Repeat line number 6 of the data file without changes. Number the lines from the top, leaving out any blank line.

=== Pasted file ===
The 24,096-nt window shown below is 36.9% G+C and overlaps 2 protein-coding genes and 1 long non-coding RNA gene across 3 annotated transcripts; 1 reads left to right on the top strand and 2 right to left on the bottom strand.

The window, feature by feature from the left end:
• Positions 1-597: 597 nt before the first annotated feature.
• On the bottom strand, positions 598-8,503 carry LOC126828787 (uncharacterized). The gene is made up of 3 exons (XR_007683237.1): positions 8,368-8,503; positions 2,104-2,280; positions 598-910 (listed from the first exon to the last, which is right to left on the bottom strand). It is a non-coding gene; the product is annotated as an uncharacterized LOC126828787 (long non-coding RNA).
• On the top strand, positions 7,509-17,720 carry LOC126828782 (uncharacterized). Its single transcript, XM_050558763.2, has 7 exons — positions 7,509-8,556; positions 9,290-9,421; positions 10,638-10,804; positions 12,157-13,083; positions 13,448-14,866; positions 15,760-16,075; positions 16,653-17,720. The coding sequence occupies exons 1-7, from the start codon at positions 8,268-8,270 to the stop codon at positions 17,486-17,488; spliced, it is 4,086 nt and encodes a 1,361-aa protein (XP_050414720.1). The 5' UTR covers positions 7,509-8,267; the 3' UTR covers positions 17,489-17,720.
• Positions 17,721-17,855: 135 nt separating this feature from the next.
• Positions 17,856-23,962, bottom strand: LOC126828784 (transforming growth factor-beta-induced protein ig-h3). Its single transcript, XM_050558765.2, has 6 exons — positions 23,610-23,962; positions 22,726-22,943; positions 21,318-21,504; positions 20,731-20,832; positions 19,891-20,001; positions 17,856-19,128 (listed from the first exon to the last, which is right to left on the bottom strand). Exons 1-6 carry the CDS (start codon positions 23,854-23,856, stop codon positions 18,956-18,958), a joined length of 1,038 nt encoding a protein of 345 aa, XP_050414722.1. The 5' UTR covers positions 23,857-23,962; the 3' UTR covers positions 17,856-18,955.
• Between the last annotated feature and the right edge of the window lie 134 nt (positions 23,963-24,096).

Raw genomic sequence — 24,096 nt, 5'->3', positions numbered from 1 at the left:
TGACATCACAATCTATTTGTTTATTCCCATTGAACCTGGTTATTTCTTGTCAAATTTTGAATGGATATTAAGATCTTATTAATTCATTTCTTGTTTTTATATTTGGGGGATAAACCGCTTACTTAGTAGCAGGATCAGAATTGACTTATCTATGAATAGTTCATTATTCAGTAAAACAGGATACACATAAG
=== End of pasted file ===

• Positions 17,721-17,855: 135 nt separating this feature from the next.